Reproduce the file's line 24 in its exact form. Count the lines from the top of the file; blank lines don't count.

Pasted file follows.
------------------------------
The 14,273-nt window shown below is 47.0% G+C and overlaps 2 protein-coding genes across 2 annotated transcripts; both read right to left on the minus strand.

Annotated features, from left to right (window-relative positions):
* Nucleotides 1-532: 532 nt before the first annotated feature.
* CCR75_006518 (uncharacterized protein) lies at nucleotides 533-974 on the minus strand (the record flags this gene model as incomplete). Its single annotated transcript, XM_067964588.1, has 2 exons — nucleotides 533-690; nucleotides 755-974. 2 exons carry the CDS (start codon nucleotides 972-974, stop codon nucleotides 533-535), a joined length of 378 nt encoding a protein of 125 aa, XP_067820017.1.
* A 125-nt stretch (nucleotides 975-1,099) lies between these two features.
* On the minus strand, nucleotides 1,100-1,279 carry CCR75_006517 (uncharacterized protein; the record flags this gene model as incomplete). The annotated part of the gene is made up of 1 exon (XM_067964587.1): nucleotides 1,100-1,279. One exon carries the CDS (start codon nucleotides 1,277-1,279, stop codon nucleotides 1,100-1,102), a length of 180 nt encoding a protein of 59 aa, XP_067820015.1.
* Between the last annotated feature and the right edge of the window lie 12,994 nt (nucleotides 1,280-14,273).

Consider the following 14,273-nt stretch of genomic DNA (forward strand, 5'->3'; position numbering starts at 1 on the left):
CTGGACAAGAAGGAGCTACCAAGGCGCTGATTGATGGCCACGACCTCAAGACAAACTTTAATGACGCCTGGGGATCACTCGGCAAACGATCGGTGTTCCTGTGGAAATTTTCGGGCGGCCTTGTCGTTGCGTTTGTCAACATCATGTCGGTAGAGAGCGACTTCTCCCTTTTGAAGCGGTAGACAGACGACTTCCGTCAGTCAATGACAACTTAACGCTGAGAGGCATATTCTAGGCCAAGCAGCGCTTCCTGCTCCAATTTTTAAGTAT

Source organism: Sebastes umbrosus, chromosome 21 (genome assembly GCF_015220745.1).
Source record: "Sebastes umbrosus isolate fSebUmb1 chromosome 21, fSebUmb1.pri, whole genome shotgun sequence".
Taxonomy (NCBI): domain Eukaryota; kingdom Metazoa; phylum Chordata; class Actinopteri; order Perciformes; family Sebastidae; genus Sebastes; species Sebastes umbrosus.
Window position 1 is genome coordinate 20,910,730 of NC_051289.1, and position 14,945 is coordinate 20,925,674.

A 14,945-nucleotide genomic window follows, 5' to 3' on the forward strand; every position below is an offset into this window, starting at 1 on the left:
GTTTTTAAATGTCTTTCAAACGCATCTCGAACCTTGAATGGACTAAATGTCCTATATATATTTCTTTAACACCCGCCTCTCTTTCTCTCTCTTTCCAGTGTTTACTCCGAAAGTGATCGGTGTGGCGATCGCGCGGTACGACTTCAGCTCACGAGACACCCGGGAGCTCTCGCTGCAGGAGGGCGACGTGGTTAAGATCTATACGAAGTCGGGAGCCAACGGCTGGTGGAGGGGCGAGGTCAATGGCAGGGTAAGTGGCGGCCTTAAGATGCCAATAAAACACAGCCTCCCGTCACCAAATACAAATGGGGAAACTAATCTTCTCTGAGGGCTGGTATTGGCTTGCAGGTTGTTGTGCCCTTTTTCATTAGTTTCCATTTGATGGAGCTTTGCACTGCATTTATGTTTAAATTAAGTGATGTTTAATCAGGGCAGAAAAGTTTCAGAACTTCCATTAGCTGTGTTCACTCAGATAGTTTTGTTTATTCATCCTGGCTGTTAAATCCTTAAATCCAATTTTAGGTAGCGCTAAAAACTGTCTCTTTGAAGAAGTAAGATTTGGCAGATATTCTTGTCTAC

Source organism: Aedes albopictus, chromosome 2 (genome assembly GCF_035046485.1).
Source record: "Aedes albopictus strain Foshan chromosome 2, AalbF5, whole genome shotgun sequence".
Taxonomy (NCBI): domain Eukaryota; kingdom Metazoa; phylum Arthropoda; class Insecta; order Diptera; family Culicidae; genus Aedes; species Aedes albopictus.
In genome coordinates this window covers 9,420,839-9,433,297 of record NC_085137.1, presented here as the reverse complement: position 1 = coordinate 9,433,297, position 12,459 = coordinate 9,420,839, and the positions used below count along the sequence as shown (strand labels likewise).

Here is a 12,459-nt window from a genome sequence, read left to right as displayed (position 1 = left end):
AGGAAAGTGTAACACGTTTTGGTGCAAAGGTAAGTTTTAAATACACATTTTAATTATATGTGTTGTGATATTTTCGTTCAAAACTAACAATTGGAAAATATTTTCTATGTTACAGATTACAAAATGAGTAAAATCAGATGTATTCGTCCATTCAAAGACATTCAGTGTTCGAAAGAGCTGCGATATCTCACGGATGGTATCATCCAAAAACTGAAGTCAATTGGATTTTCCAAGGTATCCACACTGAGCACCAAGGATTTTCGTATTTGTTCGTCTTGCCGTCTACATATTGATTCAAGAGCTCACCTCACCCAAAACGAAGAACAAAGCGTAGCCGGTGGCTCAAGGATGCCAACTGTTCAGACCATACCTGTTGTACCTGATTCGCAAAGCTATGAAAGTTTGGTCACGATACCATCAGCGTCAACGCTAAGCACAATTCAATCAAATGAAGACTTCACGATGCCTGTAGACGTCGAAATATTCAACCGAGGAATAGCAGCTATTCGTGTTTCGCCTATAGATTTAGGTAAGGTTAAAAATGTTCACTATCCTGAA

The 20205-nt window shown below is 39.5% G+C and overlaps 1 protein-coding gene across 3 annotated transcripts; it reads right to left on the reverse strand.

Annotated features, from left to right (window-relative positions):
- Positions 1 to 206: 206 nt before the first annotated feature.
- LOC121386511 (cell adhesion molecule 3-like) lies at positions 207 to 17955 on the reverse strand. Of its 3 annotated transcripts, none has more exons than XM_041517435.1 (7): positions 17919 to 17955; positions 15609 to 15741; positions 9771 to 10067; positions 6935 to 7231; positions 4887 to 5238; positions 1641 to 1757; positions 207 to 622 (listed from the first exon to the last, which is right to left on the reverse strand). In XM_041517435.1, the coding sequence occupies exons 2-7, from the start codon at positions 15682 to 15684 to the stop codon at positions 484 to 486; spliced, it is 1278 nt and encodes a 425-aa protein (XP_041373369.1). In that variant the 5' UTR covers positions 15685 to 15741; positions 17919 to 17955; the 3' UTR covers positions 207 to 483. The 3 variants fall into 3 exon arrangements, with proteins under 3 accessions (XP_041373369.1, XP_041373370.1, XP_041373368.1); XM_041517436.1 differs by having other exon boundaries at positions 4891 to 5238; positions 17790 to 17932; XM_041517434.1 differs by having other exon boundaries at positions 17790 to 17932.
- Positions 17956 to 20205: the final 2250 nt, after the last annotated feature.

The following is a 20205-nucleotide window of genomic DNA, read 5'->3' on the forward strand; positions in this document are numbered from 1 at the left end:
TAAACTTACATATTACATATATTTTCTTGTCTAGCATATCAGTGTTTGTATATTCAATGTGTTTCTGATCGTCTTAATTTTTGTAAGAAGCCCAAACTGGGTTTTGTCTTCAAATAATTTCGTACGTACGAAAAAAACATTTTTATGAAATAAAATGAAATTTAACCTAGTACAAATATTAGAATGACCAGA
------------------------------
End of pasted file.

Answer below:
- Positions 1 to 206: 206 nt before the first annotated feature.